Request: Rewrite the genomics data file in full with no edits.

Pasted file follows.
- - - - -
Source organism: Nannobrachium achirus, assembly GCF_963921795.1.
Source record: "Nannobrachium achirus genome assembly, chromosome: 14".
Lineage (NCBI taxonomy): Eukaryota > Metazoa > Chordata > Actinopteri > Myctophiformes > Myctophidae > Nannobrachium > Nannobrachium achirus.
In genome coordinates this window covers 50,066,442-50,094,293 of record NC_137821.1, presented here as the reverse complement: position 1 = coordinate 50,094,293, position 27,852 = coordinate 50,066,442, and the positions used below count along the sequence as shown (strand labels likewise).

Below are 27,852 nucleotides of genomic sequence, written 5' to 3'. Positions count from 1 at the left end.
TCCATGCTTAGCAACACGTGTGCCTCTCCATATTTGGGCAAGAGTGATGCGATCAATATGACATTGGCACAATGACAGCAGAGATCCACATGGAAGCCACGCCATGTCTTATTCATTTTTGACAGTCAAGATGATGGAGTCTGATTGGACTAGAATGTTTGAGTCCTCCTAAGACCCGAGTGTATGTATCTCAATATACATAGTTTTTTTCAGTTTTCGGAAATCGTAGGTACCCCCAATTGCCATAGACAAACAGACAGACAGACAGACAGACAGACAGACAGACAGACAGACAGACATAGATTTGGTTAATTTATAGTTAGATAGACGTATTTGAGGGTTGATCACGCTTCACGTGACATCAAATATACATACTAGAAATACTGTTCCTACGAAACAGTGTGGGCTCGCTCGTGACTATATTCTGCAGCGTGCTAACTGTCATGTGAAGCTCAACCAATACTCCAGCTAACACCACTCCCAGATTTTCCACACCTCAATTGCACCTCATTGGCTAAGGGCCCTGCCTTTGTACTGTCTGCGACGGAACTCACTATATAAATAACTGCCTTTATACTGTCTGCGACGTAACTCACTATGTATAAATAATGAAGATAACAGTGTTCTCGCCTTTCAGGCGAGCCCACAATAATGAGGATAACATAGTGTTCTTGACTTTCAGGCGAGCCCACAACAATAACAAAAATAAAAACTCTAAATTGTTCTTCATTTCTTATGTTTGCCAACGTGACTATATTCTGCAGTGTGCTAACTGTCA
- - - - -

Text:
Source organism: Nannobrachium achirus, assembly GCF_963921795.1.
Source record: "Nannobrachium achirus genome assembly, chromosome: 14".
Lineage (NCBI taxonomy): Eukaryota > Metazoa > Chordata > Actinopteri > Myctophiformes > Myctophidae > Nannobrachium > Nannobrachium achirus.
In genome coordinates this window covers 50,066,442-50,094,293 of record NC_137821.1, presented here as the reverse complement: position 1 = coordinate 50,094,293, position 27,852 = coordinate 50,066,442, and the positions used below count along the sequence as shown (strand labels likewise).

Below are 27,852 nucleotides of genomic sequence, written 5' to 3'. Positions count from 1 at the left end.
TCCATGCTTAGCAACACGTGTGCCTCTCCATATTTGGGCAAGAGTGATGCGATCAATATGACATTGGCACAATGACAGCAGAGATCCACATGGAAGCCACGCCATGTCTTATTCATTTTTGACAGTCAAGATGATGGAGTCTGATTGGACTAGAATGTTTGAGTCCTCCTAAGACCCGAGTGTATGTATCTCAATATACATAGTTTTTTTCAGTTTTCGGAAATCGTAGGTACCCCCAATTGCCATAGACAAACAGACAGACAGACAGACAGACAGACAGACAGACAGACAGACAGACATAGATTTGGTTAATTTATAGTTAGATAGACGTATTTGAGGGTTGATCACGCTTCACGTGACATCAAATATACATACTAGAAATACTGTTCCTACGAAACAGTGTGGGCTCGCTCGTGACTATATTCTGCAGCGTGCTAACTGTCATGTGAAGCTCAACCAATACTCCAGCTAACACCACTCCCAGATTTTCCACACCTCAATTGCACCTCATTGGCTAAGGGCCCTGCCTTTGTACTGTCTGCGACGGAACTCACTATATAAATAACTGCCTTTATACTGTCTGCGACGTAACTCACTATGTATAAATAATGAAGATAACAGTGTTCTCGCCTTTCAGGCGAGCCCACAATAATGAGGATAACATAGTGTTCTTGACTTTCAGGCGAGCCCACAACAATAACAAAAATAAAAACTCTAAATTGTTCTTCATTTCTTATGTTTGCCAACGTGACTATATTCTGCAGTGTGCTAACTGTCA